Chuck Bednarik, the Philadelphia Eagles’ Hall of Fame center and linebacker, one of the last N.F.L. players to commonly play on both offense and defense and a legendary football tough guy, died Saturday in Richland, Pa. He was 89.
The Eagles said he died at an assisted living center after a brief, unspecified illness.
They called him Concrete Charlie, and while Bednarik worked during his off-seasons as a salesman for a concrete company, the nickname perfectly captured his fearsome presence as a jarring blocker at center and a thunderous tackler at middle linebacker.
Playing for the Eagles from 1949 to 1962, Bednarik missed only three games, and two of those came at the outset of his rookie season.
Bednarik was famous for flattening the Giants’ star Frank Gifford in a 1960 game, then celebrating his ferocious hit — a gesture captured in an enduring photograph.
A two-time All-American at Penn, he played in eight Pro Bowls and was elected to the Pro Football Hall of Fame in 1967. The N.F.L. selected him as the center for its 50th anniversary team in 1969, and he was elected that year to the College Football Hall of Fame. The Chuck Bednarik Award is presented annually to college football’s best defensive player.
At age 35, Bednarik was in on every play, except for Eagles kickoffs, when Philadelphia defeated Vince Lombardi’s Green Bay Packers, 17-13, in the 1960 N.F.L. championship game. Bednarik tackled the Packers’ fullback Jim Taylor just inside the Eagles’ 10-yard line as he headed for a game-winning touchdown in the final seconds, then sat on top of him to keep the Packers from running another play.
“You can get up now, Jim, this game is over,” Bednarik told Taylor as the Eagles captured their first league championship since his rookie season of 1949.
Gifford did not get up when Bednarik leveled him with a blindside tackle to his chest after he caught a pass from quarterback George Shaw in the closing minutes of a November 1960 game at Yankee Stadium with the Eagles and Giants battling for the Eastern Conference championship.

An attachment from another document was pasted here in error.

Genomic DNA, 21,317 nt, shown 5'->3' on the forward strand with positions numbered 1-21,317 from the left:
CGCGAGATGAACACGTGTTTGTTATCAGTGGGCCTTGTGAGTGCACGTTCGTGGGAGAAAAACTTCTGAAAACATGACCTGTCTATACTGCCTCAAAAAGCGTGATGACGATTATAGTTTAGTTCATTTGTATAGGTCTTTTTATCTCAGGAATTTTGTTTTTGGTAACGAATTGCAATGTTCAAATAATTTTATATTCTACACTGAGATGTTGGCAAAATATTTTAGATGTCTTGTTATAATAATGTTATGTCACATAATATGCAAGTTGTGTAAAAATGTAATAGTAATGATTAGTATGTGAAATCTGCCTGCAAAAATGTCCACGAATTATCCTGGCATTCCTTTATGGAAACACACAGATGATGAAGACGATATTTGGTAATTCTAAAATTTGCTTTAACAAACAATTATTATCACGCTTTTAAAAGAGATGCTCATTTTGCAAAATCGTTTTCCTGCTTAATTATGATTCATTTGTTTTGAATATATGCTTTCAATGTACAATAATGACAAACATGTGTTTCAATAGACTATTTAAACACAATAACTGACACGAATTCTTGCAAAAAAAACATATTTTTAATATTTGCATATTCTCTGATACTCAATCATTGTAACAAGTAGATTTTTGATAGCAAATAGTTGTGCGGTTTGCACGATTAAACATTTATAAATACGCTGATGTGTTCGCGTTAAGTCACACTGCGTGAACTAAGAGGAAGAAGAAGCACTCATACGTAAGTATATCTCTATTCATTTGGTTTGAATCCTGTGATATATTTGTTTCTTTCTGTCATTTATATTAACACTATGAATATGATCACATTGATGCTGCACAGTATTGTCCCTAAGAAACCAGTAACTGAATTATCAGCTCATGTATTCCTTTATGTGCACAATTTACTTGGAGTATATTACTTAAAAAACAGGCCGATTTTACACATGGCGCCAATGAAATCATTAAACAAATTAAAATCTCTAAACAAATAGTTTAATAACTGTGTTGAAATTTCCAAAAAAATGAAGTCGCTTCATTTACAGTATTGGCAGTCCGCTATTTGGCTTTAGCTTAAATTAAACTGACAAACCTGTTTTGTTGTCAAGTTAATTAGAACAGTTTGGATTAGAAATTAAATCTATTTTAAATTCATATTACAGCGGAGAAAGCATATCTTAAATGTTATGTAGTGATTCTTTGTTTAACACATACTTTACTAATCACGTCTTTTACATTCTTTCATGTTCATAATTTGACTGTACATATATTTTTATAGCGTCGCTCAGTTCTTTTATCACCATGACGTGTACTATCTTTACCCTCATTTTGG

Gifford suffered a deep concussion when his head snapped back as he hit the turf and fumbled. Bednarik waved his arms and shook his fists as the Eagles recovered the ball, and they went on to a 17-10 victory.
The photo of Bednarik exulting alongside a prone Gifford became one of pro football’s most famous images. But Bednarik later maintained he was unaware that Gifford was seriously hurt, saying he was celebrating because “we knew he had the game won.” He sent a basket of fruit to Gifford at his hospital bed.
“I didn’t bear him any resentment and never have,” Gifford said in his 1994 memoir, “The Whole Ten Yards,” written with Harry Waters. “His tackle had been perfectly legal.”
Bednarik was 6 feet 3 and 235 pounds or so, impressive size for a linebacker of his era, his brawn matched by football savvy.
“Dick Butkus was the one who manhandled people,” the Eagles’ former defensive back Tom Brookshier told Sports Illustrated in 1993, recalling the Chicago Bears’ rugged middle linebacker. “Chuck just snapped them down like rag dolls.”
“He had such a sense for the game,” Brookshier said. “You could do all that shifting and put all those men in motion, and Chuck still went right where the ball was.”
Charles Philip Bednarik was born on May 1, 1925, in Bethlehem, Pa. His father, an immigrant from Czechoslovakia, was a laborer for Bethlehem Steel.
After playing high school football, Bednarik joined the Army Air Forces and flew 30 bombing missions over Europe in World War II as a gunner on a B-24 Liberator.
He began his career at Penn as a freshman late in the 1945 season and played all 60 minutes, intercepting two passes, in a 34-7 loss to unbeaten Army in November 1946. He was an All-American in 1947 and again in 1948, when he finished third in the balloting for the Heisman Trophy awarded to college football’s leading player.
The Eagles selected Bednarik as the first pick in the 1949 N.F.L. draft and he played on a championship team led by Steve Van Buren at halfback and Pete Pihos at end. Bednarik won a second championship in 1960 on a team that also featured Norm Van Brocklin at quarterback. Bednarik had been playing mostly at center by then, but when an outside linebacker was hurt, he went in on defense as well in the late-season games and then the title game with the Packers.
Bednarik was a longtime chairman of the Pennsylvania State Athletic Commission, which oversees boxing and wrestling in the state.
He is survived by his wife, Emma; their daughters Charlene Thomas, Donna Davis, Carol Safarowic, Pam McWilliams and Jackie Chelius; 10 grandchildren; and one great-grandchild.
Bednarik remained a favorite with Eagles fans long after his playing days, and the team retired his No. 60 in 1987. When the Eagles chose their 75th-anniversary team in September 2007, he was honored as the best center and middle linebacker in the team’s history in a ceremony at Lincoln Financial Field.
As he once recalled it, the moment transcended football even for one of its roughest-hewn figures.
“On that day,” he said, “I felt like Benjamin Franklin.”